04/22/2021 | Pressemitteilung

Corona 2020: Store clo­sures had a small ef­fect, masks a lar­ge one

A statistical study by the Kassel University examined the effectiveness of Covid 19 containment measures in the first wave of 2020. Result: closing restaurants and stores in the spring had only a small effect, while mandatory masks and contact restrictions were very effective. The study was made possible by the otherwise often-maligned federal "patchwork."

Image: Uni Kassel.

The study has been published on a preprint server, then went through a peer review process and has already been accepted for publication. According to the study, contact restrictions reduced the increase in Corona virus infections by almost 14 percentage points. In other words, if there had been an increase in cumulative infections of, say, 30 percent in a region in a given time period without this measure, infections actually increased by only about 16 percent thanks to distance requirements and other contact restrictions. Mandatory masks in buses, trains, supermarkets and other public places also proved effective in flattening the curve and preventing exponential spread of the disease: The duty reduced the increase by another 13.5 percentage points.

School and daycare closures had a smaller, but still notable, impact of about 5.5 percentage points. Restaurant closures had an effect of about 2 percentage points, and the closure of parks, zoos, museums or wellness facilities - as well as stores - had a barely detectable effect. "The effect of store closures was hardly detectable," notes the head of the study, Kassel-based statistician Prof. Dr. Reinhold Kosfeld. One reason could be that there is usually much more space available in the closed stores than in the system-relevant stores that remained open, such as supermarkets.

Kosfeld continued, "Contact restrictions and mandatory masks were the pillars of success in containing the pandemic. The effect of closing schools and daycare centers was significant, but much smaller. The calculated effect accounts for 14 percent of the total effect, or about one-seventh of the total success. The share drops to 6 percent for closures of restaurants, cafes, and bars. The shutdown of non-essential retail is even smaller in proportion, at 4.5 percent, and is also statistically uncertain. In general, one should keep in mind that the effects are influenced by the chronology of closures during the crisis. Additional measures taken relatively late often have a smaller effect than the first measures."

Kosfeld also emphasizes that he calculated the statistical effect in the study, but does not make any statements about policy reasons for specific measures, such as closing and opening educational institutions, nor does he describe any medical or epidemiological causalities. What's more, the measures were examined in spring 2020, when some underlying conditions may have been different, such as the rate of virus infection or the availability of rapid tests and vaccinations. "Nevertheless, it is worthwhile not only to speculate about the effect of school, business and restaurant closures or their opening, but to draw on robust experience from the first wave," the statistician appeals.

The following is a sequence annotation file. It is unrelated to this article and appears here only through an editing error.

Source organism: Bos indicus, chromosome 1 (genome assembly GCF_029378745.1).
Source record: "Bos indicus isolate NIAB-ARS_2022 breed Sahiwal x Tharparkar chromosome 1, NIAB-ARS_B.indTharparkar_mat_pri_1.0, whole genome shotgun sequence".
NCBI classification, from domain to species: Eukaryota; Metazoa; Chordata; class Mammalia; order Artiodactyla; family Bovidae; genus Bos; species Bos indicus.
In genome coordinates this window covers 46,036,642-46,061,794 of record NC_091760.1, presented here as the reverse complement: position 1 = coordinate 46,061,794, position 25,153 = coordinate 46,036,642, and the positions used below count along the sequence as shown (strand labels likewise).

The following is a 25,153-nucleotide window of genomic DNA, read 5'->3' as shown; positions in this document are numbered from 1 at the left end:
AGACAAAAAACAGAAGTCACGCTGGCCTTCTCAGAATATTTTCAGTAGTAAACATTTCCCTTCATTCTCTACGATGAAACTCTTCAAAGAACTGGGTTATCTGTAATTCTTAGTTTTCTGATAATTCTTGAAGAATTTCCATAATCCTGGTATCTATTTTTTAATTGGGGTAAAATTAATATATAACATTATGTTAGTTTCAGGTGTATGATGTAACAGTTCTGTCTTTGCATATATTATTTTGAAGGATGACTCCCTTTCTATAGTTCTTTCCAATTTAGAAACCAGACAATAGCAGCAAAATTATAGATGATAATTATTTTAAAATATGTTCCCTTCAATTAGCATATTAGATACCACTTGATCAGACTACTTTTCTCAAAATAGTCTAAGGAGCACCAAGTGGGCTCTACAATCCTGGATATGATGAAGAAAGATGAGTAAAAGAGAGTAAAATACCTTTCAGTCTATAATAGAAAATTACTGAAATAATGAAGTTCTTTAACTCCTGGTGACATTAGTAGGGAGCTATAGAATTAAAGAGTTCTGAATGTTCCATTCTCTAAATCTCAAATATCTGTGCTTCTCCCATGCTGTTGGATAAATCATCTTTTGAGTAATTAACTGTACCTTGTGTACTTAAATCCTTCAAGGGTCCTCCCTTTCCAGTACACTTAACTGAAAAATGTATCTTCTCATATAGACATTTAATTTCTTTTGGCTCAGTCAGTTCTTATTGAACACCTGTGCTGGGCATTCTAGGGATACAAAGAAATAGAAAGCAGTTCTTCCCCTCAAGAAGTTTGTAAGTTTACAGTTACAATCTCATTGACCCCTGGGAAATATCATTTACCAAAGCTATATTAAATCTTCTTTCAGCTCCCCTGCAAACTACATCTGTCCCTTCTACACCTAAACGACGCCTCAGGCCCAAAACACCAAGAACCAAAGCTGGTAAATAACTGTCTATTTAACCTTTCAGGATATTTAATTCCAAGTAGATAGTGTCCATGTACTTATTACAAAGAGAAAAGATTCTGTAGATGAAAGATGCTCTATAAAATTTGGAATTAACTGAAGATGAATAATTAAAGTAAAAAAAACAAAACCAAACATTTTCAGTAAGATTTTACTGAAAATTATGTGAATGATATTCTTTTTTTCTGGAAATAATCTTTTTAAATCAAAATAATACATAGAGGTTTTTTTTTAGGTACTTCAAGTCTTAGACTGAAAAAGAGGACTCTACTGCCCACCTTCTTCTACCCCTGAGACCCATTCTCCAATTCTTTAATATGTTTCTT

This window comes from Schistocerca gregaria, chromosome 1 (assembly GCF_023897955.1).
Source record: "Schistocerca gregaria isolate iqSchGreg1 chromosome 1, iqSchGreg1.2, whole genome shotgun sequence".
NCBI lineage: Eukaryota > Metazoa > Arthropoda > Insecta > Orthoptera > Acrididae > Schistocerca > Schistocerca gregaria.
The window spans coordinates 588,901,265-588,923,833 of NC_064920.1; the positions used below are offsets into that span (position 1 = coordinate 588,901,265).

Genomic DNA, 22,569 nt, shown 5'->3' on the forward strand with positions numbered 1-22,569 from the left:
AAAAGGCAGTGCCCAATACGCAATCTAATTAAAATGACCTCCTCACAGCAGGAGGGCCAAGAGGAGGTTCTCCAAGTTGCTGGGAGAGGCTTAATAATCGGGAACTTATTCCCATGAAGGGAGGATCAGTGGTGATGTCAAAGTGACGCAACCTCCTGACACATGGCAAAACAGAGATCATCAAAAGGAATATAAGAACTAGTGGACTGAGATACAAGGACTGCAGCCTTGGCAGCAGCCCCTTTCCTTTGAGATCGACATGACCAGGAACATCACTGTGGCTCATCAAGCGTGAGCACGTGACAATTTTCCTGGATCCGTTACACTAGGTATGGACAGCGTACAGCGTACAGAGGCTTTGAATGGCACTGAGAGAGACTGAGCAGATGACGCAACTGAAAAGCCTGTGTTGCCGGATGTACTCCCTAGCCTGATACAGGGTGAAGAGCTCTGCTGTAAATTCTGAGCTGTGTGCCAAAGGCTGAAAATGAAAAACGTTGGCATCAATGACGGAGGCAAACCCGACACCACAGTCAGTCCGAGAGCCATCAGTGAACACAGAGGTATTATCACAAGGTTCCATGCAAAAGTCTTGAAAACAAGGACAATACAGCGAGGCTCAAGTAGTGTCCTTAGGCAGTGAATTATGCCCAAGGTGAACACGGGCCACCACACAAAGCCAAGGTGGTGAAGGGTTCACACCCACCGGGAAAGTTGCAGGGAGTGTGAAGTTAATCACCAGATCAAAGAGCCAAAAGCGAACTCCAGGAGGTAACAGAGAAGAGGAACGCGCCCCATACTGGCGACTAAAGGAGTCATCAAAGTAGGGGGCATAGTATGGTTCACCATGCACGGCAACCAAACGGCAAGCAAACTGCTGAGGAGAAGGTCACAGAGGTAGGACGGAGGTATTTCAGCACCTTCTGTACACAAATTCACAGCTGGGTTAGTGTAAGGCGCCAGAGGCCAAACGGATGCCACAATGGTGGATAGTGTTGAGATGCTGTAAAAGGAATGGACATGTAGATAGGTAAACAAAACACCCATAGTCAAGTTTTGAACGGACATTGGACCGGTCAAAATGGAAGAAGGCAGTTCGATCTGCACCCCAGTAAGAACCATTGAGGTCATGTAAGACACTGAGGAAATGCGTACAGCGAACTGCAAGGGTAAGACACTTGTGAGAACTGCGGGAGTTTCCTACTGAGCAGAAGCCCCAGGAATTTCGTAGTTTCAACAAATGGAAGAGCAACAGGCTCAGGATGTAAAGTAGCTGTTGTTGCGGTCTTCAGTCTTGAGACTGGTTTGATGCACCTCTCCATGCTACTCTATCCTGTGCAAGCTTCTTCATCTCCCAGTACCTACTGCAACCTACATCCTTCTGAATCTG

Kosfeld's research group used a difference-in-differences approach for the analysis: they evaluated the data for 401 German counties and cities. Since the measures were introduced in the federal states at different times, they were able to form groups of cities and counties for certain periods of time in which the measures were already in effect and control groups in which they were not (yet) in effect. They also projected disease progression curves for each territorial unit using data from the RKI. They calculated that the counties and cities were in different phases of the pandemic, i.e., the rate of spread in a Bavarian city may have been higher than in a Mecklenburg county. The study period was mid-March to late April, when initial relaxations took effect.

Kosfeld is an adjunct professor at the Institute of Economics at the Kassel University. Until last fall, he headed the Department of Statistics. In addition to the Kassel statistician, researchers from the universities of Mainz, Darmstadt and Southern Denmark were involved. The study was published on the "Preprint Server for Health Sciences" It has been accepted for publication for the Special Issue "Covid-19 and the Regional Economy" in the Journal of Regional Science, one of the leading international regional science journals.

Link to the study on the preprint server (peer review process has now taken place):


Prof. Dr. Reinhold Kosfeld
Kassel University
Institute of Economics
E-Mail: rkosfeld[at]uni-kassel[dot]de
Phone: 0561 804-3084

Press contact:

Sebastian Mense
Kassel University
Communication, Press and Public Relations
Phone: +49 561 804-1961
E-mail: presse[at]uni-kassel[dot]de